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What Does a Broadcast Captioner Do?

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  • Written By: G. Wiesen
  • Edited By: Heather Bailey
  • Last Modified Date: 12 November 2016
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A broadcast captioner is responsible for providing closed caption text during a live television broadcast, often by utilizing a computer system and software similar to the equipment used by a court stenographer. Captioners can work onsite at a television network or station, though they can also telecommute from home, which often requires a greater upfront investment by the captioner. A broadcast captioner usually watches a television broadcast feed live, as it is being sent out to homes and other receivers, and provides real time captioning through the use of a keyboard designed to make shorthand typing easier and more efficient.

While there are different types of captioners, a broadcast captioner is responsible for generating closed caption text to accompany a live broadcast. This text can be seen on televisions designed to receive closed captioning, which is quite common for newer sets, and appears as text along the top or bottom of the screen. Such captioning can be quite advantageous for individuals with difficulty hearing or deafness, as they are better able to understand what is said without having to read the lips of those on screen.

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The primary duties of a broadcast captioner entail viewing a live broadcast and typing out the captions for that program in real time. News broadcasts, for example, often have closed captions much like other television shows. These broadcasts are sent out from the network or station live, however, which means captioners cannot simply type up captions for them ahead of time. This is often done by offline captioners for recorded broadcasts. A broadcast captioner, therefore, needs to be able to type quickly and accurately to allow the system to relay text of what is being said by a news broadcaster in real time, usually with only a few seconds of delay between spoken content and captions.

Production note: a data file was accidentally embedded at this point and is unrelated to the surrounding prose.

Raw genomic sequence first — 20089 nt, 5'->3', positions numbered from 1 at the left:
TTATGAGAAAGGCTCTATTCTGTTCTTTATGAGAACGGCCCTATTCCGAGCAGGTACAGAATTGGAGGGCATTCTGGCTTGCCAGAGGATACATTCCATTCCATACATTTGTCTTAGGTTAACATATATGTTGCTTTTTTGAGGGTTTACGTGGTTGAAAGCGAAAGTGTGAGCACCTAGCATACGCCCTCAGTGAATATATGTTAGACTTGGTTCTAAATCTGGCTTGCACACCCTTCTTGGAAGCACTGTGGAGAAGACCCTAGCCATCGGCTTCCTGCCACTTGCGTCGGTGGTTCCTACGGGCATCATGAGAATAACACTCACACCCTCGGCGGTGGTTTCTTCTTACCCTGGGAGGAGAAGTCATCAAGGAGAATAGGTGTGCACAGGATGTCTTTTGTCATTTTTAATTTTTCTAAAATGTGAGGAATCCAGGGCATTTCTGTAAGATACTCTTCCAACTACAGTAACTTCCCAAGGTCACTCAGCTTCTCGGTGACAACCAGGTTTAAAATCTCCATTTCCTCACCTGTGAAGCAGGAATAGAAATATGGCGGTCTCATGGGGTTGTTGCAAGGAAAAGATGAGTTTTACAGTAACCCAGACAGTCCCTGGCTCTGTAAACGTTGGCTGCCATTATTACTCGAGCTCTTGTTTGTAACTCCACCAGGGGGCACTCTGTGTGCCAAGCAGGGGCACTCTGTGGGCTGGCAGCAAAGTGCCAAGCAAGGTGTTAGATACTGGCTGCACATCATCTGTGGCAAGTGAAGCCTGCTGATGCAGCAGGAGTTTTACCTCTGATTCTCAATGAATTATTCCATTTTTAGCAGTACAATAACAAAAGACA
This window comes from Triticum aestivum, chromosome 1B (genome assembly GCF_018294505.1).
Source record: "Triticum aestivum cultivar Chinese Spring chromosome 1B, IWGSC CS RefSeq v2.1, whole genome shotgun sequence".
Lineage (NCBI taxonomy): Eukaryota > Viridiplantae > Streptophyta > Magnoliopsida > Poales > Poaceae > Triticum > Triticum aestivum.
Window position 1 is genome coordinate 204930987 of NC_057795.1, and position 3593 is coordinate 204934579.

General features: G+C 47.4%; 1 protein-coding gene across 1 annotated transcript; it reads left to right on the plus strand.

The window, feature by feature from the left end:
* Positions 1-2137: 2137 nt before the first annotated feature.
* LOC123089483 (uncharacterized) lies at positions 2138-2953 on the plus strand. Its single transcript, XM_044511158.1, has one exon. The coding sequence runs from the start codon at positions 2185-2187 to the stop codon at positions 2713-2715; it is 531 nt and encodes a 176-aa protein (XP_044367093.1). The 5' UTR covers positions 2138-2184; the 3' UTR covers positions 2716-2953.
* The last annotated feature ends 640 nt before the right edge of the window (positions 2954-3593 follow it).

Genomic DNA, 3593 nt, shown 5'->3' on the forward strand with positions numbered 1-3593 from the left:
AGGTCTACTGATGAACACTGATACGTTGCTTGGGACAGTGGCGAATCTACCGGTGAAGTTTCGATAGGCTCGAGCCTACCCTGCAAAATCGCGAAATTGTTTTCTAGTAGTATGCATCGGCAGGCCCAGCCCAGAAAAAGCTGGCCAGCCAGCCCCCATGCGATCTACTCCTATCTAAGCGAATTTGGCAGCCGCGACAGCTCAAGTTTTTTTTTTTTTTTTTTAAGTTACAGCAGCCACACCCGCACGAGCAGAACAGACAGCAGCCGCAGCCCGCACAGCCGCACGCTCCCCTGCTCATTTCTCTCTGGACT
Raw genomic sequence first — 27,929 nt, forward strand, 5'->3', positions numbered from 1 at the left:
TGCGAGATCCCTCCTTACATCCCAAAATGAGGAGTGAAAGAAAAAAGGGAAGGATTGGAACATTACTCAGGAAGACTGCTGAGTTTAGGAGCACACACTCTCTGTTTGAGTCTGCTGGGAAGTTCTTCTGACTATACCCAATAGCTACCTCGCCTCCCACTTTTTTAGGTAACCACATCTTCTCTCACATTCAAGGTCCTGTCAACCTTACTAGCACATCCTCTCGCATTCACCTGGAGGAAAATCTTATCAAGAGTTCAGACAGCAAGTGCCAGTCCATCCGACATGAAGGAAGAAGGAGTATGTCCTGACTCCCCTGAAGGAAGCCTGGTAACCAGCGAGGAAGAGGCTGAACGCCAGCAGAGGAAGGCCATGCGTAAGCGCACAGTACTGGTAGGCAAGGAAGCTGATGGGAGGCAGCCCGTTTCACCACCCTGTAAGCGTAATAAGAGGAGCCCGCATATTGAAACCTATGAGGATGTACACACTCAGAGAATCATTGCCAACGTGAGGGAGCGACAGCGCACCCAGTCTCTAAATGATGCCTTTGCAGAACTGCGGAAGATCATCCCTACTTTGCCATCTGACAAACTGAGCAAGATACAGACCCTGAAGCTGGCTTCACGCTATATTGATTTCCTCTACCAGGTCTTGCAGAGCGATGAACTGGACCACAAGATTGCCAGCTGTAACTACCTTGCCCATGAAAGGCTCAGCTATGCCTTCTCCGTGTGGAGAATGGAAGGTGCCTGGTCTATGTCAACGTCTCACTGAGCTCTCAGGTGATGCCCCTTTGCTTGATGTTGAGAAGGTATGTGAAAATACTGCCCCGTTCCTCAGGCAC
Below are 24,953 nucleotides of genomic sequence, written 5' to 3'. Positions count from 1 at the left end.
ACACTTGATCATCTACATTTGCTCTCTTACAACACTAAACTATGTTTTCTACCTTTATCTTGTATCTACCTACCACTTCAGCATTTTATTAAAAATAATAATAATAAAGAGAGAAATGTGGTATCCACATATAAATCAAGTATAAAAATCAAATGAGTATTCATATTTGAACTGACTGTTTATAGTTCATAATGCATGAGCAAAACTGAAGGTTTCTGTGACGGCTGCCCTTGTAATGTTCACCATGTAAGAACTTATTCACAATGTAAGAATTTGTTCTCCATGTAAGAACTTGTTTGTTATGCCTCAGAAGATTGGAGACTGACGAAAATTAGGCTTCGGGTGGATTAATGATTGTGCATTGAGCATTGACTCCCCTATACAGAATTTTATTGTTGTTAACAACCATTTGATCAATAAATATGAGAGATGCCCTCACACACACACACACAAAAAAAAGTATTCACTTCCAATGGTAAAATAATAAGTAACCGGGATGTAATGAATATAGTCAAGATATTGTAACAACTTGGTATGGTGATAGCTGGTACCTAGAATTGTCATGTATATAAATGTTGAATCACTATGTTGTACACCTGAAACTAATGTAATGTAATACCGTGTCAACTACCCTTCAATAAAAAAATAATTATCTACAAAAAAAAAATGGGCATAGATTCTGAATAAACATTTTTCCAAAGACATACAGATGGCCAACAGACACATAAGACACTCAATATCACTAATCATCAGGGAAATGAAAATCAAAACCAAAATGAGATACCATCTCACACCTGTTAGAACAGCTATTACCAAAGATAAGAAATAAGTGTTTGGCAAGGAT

While a broadcast captioner can work at a network or station, captioners can also work from home, usually with computer equipment and software that allows them to connect to a network through the Internet. A broadcast captioner uses an input keyboard much like that used by a court stenographer, allowing him or her to type in shorthand. This makes entry of caption data faster, though it also typically requires several years of professional training to become fully competent with this shorthand.

Since the systems are so similar, a broadcast captioner can also work as a court stenographer. Certifications are offered by different associations, such as the National Court Reporters Association (NCRA) in the US, for both professions. During a major news story or emergency, captioners can work for many hours at a time, typing quickly and accurately, to ensure information is relayed to those who may be in need.

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